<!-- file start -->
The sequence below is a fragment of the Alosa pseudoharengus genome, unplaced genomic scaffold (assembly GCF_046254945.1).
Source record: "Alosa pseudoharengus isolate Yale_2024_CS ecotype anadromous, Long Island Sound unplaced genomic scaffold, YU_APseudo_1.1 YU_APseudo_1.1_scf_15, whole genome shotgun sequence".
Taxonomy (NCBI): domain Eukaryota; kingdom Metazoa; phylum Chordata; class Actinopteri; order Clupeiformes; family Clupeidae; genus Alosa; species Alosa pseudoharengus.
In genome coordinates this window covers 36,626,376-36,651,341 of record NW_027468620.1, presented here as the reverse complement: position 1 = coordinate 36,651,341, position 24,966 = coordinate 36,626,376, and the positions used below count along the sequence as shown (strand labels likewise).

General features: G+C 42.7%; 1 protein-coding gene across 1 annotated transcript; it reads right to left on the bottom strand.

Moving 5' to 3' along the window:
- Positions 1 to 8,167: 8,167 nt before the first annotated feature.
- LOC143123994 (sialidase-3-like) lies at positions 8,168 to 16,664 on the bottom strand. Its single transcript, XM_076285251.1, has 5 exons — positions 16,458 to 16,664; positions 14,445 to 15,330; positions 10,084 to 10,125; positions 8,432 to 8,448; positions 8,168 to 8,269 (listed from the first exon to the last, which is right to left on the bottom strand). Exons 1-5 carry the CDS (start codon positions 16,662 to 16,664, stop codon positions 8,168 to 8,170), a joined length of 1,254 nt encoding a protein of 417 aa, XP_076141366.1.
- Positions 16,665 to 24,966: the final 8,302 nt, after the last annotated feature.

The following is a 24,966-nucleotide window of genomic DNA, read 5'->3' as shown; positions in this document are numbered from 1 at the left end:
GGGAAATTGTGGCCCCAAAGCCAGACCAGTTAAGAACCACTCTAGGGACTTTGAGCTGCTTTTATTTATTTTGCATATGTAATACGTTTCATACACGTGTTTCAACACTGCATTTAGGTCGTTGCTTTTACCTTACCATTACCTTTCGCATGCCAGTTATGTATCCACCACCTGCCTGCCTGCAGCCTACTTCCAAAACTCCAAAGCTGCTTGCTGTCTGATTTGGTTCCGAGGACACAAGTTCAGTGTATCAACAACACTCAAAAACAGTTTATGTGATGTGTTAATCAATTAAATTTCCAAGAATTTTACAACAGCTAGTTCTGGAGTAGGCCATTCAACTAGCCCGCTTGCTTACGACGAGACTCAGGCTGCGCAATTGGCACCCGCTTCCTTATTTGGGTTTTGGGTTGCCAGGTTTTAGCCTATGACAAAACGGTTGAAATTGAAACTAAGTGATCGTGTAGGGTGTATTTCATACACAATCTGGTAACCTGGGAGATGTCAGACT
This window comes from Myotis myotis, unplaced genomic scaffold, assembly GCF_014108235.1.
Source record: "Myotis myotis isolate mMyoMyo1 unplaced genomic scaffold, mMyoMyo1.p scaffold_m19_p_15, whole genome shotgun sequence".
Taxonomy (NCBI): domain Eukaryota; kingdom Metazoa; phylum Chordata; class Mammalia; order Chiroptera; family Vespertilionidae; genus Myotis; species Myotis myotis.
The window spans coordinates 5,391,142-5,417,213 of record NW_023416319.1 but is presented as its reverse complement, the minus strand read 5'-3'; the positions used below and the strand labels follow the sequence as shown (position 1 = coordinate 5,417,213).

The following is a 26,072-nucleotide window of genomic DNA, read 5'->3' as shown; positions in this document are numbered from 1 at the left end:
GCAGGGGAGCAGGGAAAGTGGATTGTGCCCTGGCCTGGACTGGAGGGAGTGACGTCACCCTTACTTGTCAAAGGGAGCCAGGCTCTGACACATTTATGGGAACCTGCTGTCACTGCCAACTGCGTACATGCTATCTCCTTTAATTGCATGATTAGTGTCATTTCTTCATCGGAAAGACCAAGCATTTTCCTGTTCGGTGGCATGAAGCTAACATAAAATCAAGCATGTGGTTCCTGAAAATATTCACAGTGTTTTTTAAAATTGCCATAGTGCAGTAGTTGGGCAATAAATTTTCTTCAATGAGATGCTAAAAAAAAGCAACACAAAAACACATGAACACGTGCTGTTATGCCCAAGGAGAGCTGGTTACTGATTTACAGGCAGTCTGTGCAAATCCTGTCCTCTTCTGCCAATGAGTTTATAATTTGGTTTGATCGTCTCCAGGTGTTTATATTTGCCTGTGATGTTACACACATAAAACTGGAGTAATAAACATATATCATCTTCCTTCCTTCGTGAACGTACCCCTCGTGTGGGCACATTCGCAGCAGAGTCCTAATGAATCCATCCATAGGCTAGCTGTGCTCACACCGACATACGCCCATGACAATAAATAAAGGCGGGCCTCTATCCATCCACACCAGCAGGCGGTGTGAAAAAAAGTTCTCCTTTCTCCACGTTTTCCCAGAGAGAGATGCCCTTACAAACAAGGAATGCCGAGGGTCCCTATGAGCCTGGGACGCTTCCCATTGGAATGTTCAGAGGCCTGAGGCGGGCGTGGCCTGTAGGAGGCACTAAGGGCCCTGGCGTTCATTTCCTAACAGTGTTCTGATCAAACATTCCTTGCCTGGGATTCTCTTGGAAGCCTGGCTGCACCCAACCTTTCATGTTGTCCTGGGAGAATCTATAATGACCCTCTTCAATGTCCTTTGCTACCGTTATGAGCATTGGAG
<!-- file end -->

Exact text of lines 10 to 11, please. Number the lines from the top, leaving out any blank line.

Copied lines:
The following is a 24,966-nucleotide window of genomic DNA, read 5'->3' as shown; positions in this document are numbered from 1 at the left end:
GGGAAATTGTGGCCCCAAAGCCAGACCAGTTAAGAACCACTCTAGGGACTTTGAGCTGCTTTTATTTATTTTGCATATGTAATACGTTTCATACACGTGTTTCAACACTGCATTTAGGTCGTTGCTTTTACCTTACCATTACCTTTCGCATGCCAGTTATGTATCCACCACCTGCCTGCCTGCAGCCTACTTCCAAAACTCCAAAGCTGCTTGCTGTCTGATTTGGTTCCGAGGACACAAGTTCAGTGTATCAACAACACTCAAAAACAGTTTATGTGATGTGTTAATCAATTAAATTTCCAAGAATTTTACAACAGCTAGTTCTGGAGTAGGCCATTCAACTAGCCCGCTTGCTTACGACGAGACTCAGGCTGCGCAATTGGCACCCGCTTCCTTATTTGGGTTTTGGGTTGCCAGGTTTTAGCCTATGACAAAACGGTTGAAATTGAAACTAAGTGATCGTGTAGGGTGTATTTCATACACAATCTGGTAACCTGGGAGATGTCAGACT